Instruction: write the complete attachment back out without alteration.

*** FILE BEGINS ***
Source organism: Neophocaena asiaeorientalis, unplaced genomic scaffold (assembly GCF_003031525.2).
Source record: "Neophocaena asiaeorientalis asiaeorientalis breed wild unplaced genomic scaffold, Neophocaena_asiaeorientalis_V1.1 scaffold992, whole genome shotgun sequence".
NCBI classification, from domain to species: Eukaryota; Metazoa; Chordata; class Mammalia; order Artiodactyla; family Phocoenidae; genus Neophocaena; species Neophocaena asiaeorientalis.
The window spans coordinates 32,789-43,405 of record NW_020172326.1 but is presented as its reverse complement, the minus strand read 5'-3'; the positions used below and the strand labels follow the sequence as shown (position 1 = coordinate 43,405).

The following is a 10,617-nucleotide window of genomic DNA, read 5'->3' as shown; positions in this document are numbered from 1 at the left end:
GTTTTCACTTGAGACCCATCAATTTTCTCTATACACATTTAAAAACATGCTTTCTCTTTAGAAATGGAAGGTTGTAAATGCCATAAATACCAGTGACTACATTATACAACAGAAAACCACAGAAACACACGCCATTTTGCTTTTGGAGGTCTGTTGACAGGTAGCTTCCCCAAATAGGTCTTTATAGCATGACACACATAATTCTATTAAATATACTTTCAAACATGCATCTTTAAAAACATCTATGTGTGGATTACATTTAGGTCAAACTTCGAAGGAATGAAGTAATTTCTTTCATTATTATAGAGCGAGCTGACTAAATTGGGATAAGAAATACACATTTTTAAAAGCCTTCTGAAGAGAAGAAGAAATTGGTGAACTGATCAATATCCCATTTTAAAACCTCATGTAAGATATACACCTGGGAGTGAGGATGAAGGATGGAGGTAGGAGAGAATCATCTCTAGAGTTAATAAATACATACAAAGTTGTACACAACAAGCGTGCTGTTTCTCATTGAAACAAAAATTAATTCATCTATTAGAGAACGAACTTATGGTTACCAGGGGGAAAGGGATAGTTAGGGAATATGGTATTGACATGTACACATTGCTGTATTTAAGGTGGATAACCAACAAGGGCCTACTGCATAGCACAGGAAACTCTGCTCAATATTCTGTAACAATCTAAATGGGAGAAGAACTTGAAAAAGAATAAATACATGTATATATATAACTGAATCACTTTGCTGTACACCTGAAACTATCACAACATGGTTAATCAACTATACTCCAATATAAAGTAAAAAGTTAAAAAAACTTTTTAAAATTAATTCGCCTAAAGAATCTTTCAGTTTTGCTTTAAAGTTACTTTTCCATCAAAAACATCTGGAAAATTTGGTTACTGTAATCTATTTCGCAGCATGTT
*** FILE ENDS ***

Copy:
Source organism: Neophocaena asiaeorientalis, unplaced genomic scaffold (assembly GCF_003031525.2).
Source record: "Neophocaena asiaeorientalis asiaeorientalis breed wild unplaced genomic scaffold, Neophocaena_asiaeorientalis_V1.1 scaffold992, whole genome shotgun sequence".
NCBI classification, from domain to species: Eukaryota; Metazoa; Chordata; class Mammalia; order Artiodactyla; family Phocoenidae; genus Neophocaena; species Neophocaena asiaeorientalis.
The window spans coordinates 32,789-43,405 of record NW_020172326.1 but is presented as its reverse complement, the minus strand read 5'-3'; the positions used below and the strand labels follow the sequence as shown (position 1 = coordinate 43,405).

The following is a 10,617-nucleotide window of genomic DNA, read 5'->3' as shown; positions in this document are numbered from 1 at the left end:
GTTTTCACTTGAGACCCATCAATTTTCTCTATACACATTTAAAAACATGCTTTCTCTTTAGAAATGGAAGGTTGTAAATGCCATAAATACCAGTGACTACATTATACAACAGAAAACCACAGAAACACACGCCATTTTGCTTTTGGAGGTCTGTTGACAGGTAGCTTCCCCAAATAGGTCTTTATAGCATGACACACATAATTCTATTAAATATACTTTCAAACATGCATCTTTAAAAACATCTATGTGTGGATTACATTTAGGTCAAACTTCGAAGGAATGAAGTAATTTCTTTCATTATTATAGAGCGAGCTGACTAAATTGGGATAAGAAATACACATTTTTAAAAGCCTTCTGAAGAGAAGAAGAAATTGGTGAACTGATCAATATCCCATTTTAAAACCTCATGTAAGATATACACCTGGGAGTGAGGATGAAGGATGGAGGTAGGAGAGAATCATCTCTAGAGTTAATAAATACATACAAAGTTGTACACAACAAGCGTGCTGTTTCTCATTGAAACAAAAATTAATTCATCTATTAGAGAACGAACTTATGGTTACCAGGGGGAAAGGGATAGTTAGGGAATATGGTATTGACATGTACACATTGCTGTATTTAAGGTGGATAACCAACAAGGGCCTACTGCATAGCACAGGAAACTCTGCTCAATATTCTGTAACAATCTAAATGGGAGAAGAACTTGAAAAAGAATAAATACATGTATATATATAACTGAATCACTTTGCTGTACACCTGAAACTATCACAACATGGTTAATCAACTATACTCCAATATAAAGTAAAAAGTTAAAAAAACTTTTTAAAATTAATTCGCCTAAAGAATCTTTCAGTTTTGCTTTAAAGTTACTTTTCCATCAAAAACATCTGGAAAATTTGGTTACTGTAATCTATTTCGCAGCATGTT